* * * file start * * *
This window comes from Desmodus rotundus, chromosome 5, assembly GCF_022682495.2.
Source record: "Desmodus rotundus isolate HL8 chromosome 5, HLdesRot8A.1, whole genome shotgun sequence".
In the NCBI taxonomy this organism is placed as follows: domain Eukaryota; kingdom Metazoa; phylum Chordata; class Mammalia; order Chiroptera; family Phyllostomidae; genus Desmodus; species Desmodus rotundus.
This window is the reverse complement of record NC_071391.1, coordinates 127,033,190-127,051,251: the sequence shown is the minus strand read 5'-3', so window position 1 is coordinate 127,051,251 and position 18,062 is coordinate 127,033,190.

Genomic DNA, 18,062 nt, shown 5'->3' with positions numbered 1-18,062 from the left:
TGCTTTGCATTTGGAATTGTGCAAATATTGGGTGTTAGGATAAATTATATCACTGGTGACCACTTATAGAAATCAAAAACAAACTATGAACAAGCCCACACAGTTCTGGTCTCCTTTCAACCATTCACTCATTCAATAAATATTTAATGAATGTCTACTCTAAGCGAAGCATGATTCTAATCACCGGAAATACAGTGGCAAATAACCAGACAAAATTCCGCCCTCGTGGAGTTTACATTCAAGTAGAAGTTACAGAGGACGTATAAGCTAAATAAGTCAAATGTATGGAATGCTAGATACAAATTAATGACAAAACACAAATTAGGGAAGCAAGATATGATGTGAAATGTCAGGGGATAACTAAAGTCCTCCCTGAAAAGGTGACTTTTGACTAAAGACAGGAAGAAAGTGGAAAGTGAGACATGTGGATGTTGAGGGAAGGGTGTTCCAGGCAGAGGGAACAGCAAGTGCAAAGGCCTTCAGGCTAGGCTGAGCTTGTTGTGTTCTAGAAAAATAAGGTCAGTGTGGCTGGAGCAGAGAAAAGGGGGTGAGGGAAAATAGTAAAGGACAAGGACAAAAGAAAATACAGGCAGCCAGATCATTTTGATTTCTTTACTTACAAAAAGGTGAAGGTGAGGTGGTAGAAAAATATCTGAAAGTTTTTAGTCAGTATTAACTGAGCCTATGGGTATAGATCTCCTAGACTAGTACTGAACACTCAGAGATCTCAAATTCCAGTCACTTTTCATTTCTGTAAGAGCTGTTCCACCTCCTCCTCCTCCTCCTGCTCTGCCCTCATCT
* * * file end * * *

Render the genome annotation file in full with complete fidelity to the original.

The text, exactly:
This window comes from Desmodus rotundus, chromosome 5, assembly GCF_022682495.2.
Source record: "Desmodus rotundus isolate HL8 chromosome 5, HLdesRot8A.1, whole genome shotgun sequence".
In the NCBI taxonomy this organism is placed as follows: domain Eukaryota; kingdom Metazoa; phylum Chordata; class Mammalia; order Chiroptera; family Phyllostomidae; genus Desmodus; species Desmodus rotundus.
This window is the reverse complement of record NC_071391.1, coordinates 127,033,190-127,051,251: the sequence shown is the minus strand read 5'-3', so window position 1 is coordinate 127,051,251 and position 18,062 is coordinate 127,033,190.

Genomic DNA, 18,062 nt, shown 5'->3' with positions numbered 1-18,062 from the left:
TGCTTTGCATTTGGAATTGTGCAAATATTGGGTGTTAGGATAAATTATATCACTGGTGACCACTTATAGAAATCAAAAACAAACTATGAACAAGCCCACACAGTTCTGGTCTCCTTTCAACCATTCACTCATTCAATAAATATTTAATGAATGTCTACTCTAAGCGAAGCATGATTCTAATCACCGGAAATACAGTGGCAAATAACCAGACAAAATTCCGCCCTCGTGGAGTTTACATTCAAGTAGAAGTTACAGAGGACGTATAAGCTAAATAAGTCAAATGTATGGAATGCTAGATACAAATTAATGACAAAACACAAATTAGGGAAGCAAGATATGATGTGAAATGTCAGGGGATAACTAAAGTCCTCCCTGAAAAGGTGACTTTTGACTAAAGACAGGAAGAAAGTGGAAAGTGAGACATGTGGATGTTGAGGGAAGGGTGTTCCAGGCAGAGGGAACAGCAAGTGCAAAGGCCTTCAGGCTAGGCTGAGCTTGTTGTGTTCTAGAAAAATAAGGTCAGTGTGGCTGGAGCAGAGAAAAGGGGGTGAGGGAAAATAGTAAAGGACAAGGACAAAAGAAAATACAGGCAGCCAGATCATTTTGATTTCTTTACTTACAAAAAGGTGAAGGTGAGGTGGTAGAAAAATATCTGAAAGTTTTTAGTCAGTATTAACTGAGCCTATGGGTATAGATCTCCTAGACTAGTACTGAACACTCAGAGATCTCAAATTCCAGTCACTTTTCATTTCTGTAAGAGCTGTTCCACCTCCTCCTCCTCCTCCTGCTCTGCCCTCATCT